The 5th United States Court of Appeals on Thursday evening granted a temporary stay authorizing the State of Texas to maintain floating barriers in the Rio Grande.
A lower court judge had ordered Texas to remove the barriers by September 15, at its own expense. The committee’s decision on Thursday suspends that order while the appeals court considers the case. This means that Texas is not obligated to begin the barrier removal process at this time.
The 5th Circuit’s swift decision comes a day after U.S. District Judge David Ezra wrote that Republican Gov. Greg Abbott needed permission to install the barriers, as dictated by law – a win for the Biden administration .
“Governor Abbott announced that he was not ‘seeking clearance’ for Operation Lone Star, the anti-immigration program under which Texas built the floating barrier. Unfortunately for Texas, permission is exactly what federal law requires before erecting obstructions in the nation’s navigable waters,” Ezra wrote in his decision. The judge also found Texas’ self-defense argument “unconvincing” – that the barriers had been placed in the face of the invasion.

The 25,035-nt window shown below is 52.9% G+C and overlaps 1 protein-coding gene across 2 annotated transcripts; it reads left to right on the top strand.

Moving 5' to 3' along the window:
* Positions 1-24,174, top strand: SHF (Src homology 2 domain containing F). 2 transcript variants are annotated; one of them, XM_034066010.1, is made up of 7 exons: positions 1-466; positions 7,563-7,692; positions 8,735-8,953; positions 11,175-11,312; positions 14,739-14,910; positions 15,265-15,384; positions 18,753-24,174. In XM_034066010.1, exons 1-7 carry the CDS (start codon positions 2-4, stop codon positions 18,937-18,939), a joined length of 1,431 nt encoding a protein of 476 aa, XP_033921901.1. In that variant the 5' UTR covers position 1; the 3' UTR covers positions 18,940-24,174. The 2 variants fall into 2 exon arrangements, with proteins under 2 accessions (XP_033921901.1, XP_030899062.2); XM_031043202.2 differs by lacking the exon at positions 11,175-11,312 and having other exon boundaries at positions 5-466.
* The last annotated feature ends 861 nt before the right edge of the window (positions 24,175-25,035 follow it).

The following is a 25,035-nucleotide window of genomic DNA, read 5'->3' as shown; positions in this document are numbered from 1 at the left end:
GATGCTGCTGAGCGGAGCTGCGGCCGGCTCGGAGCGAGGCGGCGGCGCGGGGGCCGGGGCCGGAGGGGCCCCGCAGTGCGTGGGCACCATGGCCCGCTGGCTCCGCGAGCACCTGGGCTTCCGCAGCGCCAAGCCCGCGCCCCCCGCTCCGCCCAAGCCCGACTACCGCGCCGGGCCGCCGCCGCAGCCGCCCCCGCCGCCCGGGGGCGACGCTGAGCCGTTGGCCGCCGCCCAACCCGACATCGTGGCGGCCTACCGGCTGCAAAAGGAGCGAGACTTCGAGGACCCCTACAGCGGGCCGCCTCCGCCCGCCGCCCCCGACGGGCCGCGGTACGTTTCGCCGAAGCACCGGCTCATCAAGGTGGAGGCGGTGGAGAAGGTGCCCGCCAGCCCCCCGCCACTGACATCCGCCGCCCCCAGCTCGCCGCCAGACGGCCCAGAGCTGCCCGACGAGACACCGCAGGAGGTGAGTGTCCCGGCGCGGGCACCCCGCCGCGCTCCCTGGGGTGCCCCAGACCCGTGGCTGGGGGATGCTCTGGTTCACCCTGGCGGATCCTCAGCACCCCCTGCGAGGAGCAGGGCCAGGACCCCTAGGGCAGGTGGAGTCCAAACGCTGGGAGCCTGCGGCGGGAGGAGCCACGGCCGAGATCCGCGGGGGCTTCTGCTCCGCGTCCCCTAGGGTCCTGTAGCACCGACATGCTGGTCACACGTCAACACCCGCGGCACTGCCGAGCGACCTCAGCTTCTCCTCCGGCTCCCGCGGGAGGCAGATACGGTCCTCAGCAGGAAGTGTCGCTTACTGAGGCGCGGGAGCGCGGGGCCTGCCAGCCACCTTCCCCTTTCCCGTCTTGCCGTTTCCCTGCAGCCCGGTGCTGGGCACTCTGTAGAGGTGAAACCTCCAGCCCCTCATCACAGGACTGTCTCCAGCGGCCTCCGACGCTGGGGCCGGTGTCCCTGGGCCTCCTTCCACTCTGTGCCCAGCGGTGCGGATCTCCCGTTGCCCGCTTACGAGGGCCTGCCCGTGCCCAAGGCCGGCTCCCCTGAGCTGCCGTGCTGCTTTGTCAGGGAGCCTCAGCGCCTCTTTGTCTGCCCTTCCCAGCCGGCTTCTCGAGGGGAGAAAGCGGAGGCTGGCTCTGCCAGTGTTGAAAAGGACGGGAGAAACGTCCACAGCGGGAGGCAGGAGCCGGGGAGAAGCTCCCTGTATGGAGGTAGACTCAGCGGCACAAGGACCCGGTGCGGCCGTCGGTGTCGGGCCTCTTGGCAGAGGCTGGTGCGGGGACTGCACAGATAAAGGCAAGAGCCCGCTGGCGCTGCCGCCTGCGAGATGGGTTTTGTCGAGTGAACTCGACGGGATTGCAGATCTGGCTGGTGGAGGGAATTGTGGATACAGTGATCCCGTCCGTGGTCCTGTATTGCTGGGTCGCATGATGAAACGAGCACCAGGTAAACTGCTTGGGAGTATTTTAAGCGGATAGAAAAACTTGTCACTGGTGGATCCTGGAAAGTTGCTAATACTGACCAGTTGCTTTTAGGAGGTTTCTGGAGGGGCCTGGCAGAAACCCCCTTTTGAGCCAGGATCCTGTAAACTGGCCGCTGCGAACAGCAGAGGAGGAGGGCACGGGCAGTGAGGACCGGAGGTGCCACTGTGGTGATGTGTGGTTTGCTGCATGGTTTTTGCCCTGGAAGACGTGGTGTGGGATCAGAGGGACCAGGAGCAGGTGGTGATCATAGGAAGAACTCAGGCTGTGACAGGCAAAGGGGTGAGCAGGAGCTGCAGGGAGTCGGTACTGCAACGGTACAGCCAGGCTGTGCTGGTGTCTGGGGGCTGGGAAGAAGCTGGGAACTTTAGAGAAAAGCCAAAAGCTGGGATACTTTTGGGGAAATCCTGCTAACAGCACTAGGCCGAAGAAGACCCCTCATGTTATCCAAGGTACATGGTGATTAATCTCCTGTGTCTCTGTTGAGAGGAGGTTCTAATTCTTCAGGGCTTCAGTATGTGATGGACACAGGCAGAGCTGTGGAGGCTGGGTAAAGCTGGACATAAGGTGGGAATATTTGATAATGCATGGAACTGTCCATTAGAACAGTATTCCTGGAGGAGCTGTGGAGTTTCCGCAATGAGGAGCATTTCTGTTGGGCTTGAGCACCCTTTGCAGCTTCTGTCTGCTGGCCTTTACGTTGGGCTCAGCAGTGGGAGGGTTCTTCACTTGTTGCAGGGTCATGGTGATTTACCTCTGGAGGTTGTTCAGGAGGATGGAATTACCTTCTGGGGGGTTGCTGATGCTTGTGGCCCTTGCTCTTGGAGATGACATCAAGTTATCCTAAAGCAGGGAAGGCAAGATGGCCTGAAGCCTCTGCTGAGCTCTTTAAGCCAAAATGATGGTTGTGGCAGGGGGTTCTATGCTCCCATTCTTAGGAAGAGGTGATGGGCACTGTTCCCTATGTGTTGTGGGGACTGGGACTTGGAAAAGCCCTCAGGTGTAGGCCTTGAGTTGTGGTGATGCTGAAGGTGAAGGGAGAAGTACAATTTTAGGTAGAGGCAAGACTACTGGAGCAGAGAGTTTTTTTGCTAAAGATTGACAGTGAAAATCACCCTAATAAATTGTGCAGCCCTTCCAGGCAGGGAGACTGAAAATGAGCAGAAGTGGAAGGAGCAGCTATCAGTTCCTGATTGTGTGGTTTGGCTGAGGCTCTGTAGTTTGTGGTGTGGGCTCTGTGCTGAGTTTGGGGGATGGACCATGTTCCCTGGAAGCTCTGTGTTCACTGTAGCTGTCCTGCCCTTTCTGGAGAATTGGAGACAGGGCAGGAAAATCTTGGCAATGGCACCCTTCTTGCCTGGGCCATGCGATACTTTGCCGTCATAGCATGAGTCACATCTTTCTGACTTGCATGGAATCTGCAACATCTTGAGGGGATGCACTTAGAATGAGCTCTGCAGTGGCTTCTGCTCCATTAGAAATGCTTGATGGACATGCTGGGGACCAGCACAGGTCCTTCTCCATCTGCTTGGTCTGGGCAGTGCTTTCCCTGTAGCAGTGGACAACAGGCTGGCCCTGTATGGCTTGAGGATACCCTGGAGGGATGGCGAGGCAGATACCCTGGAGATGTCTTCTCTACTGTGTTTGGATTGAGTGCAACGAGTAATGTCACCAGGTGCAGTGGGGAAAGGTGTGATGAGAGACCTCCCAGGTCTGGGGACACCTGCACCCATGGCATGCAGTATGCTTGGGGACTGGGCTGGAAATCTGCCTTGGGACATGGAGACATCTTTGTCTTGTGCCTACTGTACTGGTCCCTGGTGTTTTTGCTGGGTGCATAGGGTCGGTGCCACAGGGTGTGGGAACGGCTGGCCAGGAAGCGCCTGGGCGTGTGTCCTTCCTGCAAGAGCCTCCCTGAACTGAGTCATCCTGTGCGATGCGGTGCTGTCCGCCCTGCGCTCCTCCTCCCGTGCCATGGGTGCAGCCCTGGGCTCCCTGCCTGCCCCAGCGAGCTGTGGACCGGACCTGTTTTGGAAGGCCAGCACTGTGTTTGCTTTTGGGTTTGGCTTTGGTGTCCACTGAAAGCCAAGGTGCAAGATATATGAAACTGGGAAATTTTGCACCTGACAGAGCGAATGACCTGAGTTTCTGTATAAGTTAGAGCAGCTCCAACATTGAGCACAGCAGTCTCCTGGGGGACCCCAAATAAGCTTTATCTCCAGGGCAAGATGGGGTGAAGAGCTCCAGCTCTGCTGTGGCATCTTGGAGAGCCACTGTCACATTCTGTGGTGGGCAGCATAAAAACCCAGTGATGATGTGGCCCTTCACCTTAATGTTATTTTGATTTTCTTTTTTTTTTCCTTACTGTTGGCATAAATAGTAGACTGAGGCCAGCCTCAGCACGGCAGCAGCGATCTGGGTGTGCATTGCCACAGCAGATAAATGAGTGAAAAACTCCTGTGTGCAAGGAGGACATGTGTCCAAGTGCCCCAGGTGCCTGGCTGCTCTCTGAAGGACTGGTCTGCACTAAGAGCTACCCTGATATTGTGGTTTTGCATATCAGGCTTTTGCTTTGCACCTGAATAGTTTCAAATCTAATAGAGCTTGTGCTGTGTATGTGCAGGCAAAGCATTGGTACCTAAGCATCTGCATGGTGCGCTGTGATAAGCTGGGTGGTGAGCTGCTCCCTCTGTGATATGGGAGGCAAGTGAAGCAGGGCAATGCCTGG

The controversial border buoys were deployed in the Rio Grande as part of Operation Lone Star, Abbott’s border security initiative. In July, the Justice Department sued the state of Texas, claiming the buoys had been installed illegally and asking the judge to force the state to remove them.
In the lawsuit, filed in U.S. District Court for the Western District of Texas, the Justice Department alleged that Texas and Abbott violated the Rivers and Harbors Act by building a structure in U.S. waters without the clearance from the US Army Corps of Engineers and requested clearance. injunction to prohibit Texas from building additional barriers in the river. The Republican governor, meanwhile, argued that the buoys were meant to deter migrants from crossing the border into the state from Mexico.
Texas, meanwhile, claimed it had the constitutional authority to deploy the floating barriers. Ezra has sometimes called for state attorneys to focus on buoys and not look at other issues like fentanyl and illegal immigration in general on the US southern border.
This story has been updated with additional details.